Second, another clue: When used in conjunction, the three words used as the title of this post refer to something awful, though you may not be aware of why just yet.
Could it be that there’s some hidden meaning to momentous or monumentous? That very well could be the case, for all I know about the arcane histories of either word. But given that last’s weeks word was ignivomous and the one the week before that was honorificabilitudinitatibus, you could also rightly suspect jumentous, a very important-sounding word with an importantly equine-related meaning.
jumentous (joo-MENT-us) — adjective: 1. smelling like horse urine. 2. resembling horse urine in color and frothiness. 3. smelling strongly of a beat of burden or an animal. 4. in a historical sense, a term applied to urine which is high-colored, strong-smelling, and turbid, like that of horse urine.If you’re someone who collects weird words, then you’ve quite likely come across this one before. Apparently few strange words begin with the letter “J” and a great many collections of verbal curiosities stick jumentous, often alone or with few companions and pretty much always in between the “I” and “K” sections.
Most sources cite jumentous as being related to the word jument, — which means “beast of burden,” though it seems the only time the word jument gets used in English anymore is in the etymology of jumentous, which itself doesn’t get much play. In French, jument translates to “mare,” according to this site and also the IMDb listing for the 1959 film La jument verte. I’m not sure how it became associated in French with only the female beasts of burden — and, indeed, perhaps only my ignorance of French is making me think this is the case — but the term comes the Latin iumentum, a neuter word just meaning “beast of burden.” I’m also unclear how the name La Jument became associated with a certain lighthouse in Brittany. Though built on a rock also named La Jument, the lighthouse would seem to have nothing to do with ladyhorses, beasts of burden, or the urine of either of these creatures. Its proximity to the ocean makes me wonder if the French noun mer might have had something to do with it, but then again mare also sounds and looks a lot like mère, meaning “mother,” and there’s absolutely nothing maternal about a lighthouse. Additionally, this blogger seems to have no qualms about associating herself with the word, whatever its gender.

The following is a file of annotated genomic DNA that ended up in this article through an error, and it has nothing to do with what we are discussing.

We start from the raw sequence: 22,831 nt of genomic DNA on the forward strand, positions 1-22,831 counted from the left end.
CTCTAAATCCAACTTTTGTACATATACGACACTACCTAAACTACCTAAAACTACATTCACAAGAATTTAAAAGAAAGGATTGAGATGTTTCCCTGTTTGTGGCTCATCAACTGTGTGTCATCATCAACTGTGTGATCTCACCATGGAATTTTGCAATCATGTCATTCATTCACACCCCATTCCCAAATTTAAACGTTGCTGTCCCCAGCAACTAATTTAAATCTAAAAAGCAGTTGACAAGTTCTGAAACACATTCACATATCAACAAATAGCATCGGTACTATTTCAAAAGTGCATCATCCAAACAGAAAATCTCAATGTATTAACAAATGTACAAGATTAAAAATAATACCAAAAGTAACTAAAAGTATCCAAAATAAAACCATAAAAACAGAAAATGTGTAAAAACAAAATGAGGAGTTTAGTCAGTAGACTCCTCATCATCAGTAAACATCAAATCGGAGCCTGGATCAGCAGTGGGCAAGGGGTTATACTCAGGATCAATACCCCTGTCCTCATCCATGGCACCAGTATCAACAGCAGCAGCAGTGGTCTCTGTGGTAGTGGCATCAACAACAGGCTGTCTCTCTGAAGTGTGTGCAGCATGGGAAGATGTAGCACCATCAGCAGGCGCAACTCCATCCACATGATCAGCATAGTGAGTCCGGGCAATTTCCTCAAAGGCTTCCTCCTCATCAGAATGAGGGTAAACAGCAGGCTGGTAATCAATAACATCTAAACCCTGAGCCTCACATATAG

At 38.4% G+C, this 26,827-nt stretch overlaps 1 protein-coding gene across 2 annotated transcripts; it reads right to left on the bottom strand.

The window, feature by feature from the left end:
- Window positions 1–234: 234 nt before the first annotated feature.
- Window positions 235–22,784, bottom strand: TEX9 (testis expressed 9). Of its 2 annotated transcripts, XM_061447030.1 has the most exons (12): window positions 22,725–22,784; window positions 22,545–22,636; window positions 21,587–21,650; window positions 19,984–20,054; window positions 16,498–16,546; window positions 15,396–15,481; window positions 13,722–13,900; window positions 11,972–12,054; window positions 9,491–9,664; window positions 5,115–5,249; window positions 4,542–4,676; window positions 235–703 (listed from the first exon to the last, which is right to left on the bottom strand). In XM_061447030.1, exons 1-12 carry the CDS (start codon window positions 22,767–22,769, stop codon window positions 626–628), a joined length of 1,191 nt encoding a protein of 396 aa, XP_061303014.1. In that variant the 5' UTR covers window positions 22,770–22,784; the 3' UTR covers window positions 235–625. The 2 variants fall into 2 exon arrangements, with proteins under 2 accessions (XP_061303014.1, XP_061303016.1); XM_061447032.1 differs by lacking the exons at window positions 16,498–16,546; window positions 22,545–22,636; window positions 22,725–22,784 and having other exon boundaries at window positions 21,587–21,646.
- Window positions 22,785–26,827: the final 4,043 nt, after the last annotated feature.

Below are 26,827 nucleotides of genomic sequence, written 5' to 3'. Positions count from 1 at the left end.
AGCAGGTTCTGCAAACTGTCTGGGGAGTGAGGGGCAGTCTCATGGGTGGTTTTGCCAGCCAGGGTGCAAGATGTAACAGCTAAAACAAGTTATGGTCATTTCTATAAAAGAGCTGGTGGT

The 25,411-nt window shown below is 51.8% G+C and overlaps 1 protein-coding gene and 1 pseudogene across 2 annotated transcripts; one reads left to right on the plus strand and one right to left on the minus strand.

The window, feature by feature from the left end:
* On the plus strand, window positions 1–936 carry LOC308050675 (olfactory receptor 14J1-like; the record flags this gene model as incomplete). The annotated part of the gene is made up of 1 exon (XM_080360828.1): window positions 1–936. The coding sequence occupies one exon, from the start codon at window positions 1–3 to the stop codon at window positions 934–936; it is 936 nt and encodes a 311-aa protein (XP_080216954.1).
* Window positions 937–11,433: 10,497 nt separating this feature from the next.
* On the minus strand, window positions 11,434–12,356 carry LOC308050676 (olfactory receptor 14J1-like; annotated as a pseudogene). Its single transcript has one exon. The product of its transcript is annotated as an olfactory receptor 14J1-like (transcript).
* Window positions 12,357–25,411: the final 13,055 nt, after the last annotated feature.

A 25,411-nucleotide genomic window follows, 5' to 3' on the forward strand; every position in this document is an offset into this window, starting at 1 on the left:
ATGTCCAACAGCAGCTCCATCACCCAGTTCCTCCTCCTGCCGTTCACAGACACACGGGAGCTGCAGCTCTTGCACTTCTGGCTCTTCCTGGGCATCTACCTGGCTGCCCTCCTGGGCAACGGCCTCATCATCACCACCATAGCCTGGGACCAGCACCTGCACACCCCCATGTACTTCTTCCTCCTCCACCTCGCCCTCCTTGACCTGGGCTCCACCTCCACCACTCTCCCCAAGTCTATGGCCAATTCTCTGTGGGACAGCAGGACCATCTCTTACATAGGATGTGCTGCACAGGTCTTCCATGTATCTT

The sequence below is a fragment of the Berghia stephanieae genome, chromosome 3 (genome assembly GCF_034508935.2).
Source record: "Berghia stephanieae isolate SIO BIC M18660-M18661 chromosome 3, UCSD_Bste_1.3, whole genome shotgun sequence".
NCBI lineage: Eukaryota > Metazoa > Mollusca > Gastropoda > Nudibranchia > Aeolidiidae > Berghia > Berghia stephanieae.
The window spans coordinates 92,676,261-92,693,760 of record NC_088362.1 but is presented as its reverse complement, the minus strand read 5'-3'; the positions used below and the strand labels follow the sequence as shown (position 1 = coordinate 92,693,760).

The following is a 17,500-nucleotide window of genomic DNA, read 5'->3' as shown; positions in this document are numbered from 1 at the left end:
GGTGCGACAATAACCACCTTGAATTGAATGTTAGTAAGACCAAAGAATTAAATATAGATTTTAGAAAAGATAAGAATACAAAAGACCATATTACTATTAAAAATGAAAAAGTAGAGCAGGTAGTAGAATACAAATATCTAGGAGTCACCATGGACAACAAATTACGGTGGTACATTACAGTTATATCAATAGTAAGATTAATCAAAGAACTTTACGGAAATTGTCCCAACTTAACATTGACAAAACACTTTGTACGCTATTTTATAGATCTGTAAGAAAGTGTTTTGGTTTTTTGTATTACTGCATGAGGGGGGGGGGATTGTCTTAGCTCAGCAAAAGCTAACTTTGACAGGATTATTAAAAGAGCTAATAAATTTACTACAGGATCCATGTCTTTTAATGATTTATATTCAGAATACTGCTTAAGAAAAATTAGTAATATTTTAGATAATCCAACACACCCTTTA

Previous words of the week:
- adulterine, ambeer
- barrack, bissextile, breastsummer
- catholicon, cecaelia, cranberry morpheme, cummingtonite
- deasil, decussate
- epeolatry, espalier
- fabiform, fissilingual
- gallinipper, grandgore
- itaiitai, ignivomous
- kaffir, kakopygian
- lemniscate, limnovore, linsey-woolsey, longicorn
- malacia, mongo
- nobiliary particle
- ooglification, ordured, orf
- pareidolia, pismire, pong
- quacksalver, quagga, qualtagh
- scrutator, shebang
- tiffin, tittery-whoppet, toby
- zanjero, zenzizenzizenzic